Medical pot has strong following

Southern counties show the highest concentration of patients using marijuana

The Associated Press /

PORTLAND — Josephine County is home to the highest concentration of medical marijuana patients in the state, according to an Oregonian newspaper analysis of state marijuana data.

Statewide, 15 out of 1,000 Oregonians are medical marijuana patients. Jackson County has more than twice that many, and Josephine County has more than triple the state average, the newspaper reported Sunday.

This rural swath of the state is the heart of Oregon marijuana country, known for highly productive cannabis plants that churn out some of the finest pot available. The effect of the Oregon Medical Marijuana Act on Southern Oregon has been profound, legitimizing clandestine growers and bringing their industry into the mainstream.

Patients and marijuana producers say they are drawn to the region for its perfect growing climate and live-and-let-live attitude.

Police say the high percentage of patients in small Southern Oregon communities confirms that marijuana growers go there to make a profit. Newcomers are known to scout out pot properties and pay in cash.

According to the newspaper, nothing underscores the region’s deep ties to cannabis more than the number of medical marijuana patients who live there.

The newspaper found ZIP codes in the region where nine, 12 and 16 percent of residents hold Oregon medical marijuana cards, far more than anywhere else in Oregon.

“I don’t think you could find anyone who would say those are colonies of sick people,” Medford Police Chief Tim George told the Oregonian.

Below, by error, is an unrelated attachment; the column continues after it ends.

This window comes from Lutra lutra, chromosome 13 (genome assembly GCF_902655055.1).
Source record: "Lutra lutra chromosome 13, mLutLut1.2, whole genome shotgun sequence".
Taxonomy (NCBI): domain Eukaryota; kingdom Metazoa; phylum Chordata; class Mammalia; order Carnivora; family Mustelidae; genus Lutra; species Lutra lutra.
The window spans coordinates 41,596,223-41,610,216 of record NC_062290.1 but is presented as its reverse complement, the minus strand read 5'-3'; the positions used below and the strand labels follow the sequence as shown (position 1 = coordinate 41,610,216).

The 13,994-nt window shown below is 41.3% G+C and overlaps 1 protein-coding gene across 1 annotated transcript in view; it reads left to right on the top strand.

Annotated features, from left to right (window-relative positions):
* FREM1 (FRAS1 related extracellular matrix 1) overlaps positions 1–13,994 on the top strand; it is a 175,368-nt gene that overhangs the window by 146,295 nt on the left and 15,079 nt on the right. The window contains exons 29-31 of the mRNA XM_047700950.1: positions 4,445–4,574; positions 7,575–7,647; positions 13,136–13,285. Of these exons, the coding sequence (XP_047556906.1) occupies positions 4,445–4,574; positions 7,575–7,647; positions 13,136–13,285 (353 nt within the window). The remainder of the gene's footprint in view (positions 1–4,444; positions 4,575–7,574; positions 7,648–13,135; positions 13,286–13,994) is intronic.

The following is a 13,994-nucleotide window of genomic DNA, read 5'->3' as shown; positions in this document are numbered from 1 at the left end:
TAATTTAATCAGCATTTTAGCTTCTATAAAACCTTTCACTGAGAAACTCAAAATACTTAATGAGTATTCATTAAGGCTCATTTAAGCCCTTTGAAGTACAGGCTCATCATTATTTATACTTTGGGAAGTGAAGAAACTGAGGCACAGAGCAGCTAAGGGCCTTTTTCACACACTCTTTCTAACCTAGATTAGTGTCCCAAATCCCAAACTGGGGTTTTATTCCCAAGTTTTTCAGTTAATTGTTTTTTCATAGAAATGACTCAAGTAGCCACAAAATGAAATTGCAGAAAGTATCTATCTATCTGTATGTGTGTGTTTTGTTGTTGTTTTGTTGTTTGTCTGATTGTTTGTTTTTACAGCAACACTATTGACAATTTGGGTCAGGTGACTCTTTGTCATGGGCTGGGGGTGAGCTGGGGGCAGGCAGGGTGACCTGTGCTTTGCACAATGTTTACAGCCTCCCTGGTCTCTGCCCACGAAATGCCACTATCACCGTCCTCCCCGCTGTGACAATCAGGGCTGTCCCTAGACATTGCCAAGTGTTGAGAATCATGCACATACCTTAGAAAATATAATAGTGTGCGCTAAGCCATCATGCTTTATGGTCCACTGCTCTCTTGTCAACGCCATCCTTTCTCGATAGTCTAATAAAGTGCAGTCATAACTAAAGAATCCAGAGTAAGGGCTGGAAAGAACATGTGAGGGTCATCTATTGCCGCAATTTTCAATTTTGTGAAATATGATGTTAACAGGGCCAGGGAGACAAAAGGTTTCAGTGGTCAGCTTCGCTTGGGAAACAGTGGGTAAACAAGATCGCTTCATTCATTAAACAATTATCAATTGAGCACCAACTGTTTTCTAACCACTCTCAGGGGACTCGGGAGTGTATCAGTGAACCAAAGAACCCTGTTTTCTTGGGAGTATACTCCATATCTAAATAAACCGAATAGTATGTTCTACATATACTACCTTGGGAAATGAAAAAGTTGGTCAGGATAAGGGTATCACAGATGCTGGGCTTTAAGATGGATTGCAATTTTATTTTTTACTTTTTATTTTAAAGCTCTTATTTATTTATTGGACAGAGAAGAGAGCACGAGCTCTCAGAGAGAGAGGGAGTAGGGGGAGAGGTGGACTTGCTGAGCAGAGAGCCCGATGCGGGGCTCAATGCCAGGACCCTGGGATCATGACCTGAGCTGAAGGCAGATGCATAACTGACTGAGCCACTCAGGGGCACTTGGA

Topping the list: ZIP code 97544 in the community of Williams, near the California border, where 379 out of 2,206 residents are medical marijuana patients, or 11 times the state average.

Federal agents have raided 15 large-scale medical marijuana grow sites in the region since 2010, cracking down on producers they see as operating outside the state’s medical marijuana program.

But local law enforcement is too overwhelmed to consider pot a priority.

For Lori Duckworth, a 47-year-old former health care administrator, mother of four and cannabis grower, Southern Oregon’s concentration of medical marijuana patients underscores the extent to which marijuana has become a way of life.

“If you were to remove cannabis from this community, it would be devastating,” Duckworth, who lives in Cave Junction, told the newspaper. “This community supports the grocery stores, the hardware stores, the auto shop.”

Duckworth estimates that more than 4,000 dues-paying medical marijuana patients get access to pot at the Southern Oregon Cannabis Community Center. The federal courthouse sits a few feet away. Step inside the courthouse and a security guard will ask whether you have any medical marijuana.

(It’s not allowed here, he’ll say.)

To stay out of the government’s crosshairs, Duckworth scaled back her marijuana cultivation this year from 96 plants to 60.

Duckworth and her husband, Lee, keep on retainer a Portland-based attorney whose area of specialty is marijuana, a common practice among growers cultivating pot for more than one person. She’s arranged for someone to take care of the couple’s 17-year-old son, the only child left living at home, if she and her husband are arrested.

“If you have children,” she said, “you need a plan for them.”

Oregon law prohibits cultivation or use of marijuana in public. The law also doesn’t require inspections of medical marijuana grow sites, so authorities don’t know how much is being grown.

Duckworth said growers who traffic in the drug, illicitly shipping it out of state for sale, reflect poorly on the medical marijuana program.

“We’re normal people,” she said. “We want safe communities. Our children and our grandchildren live here, too.”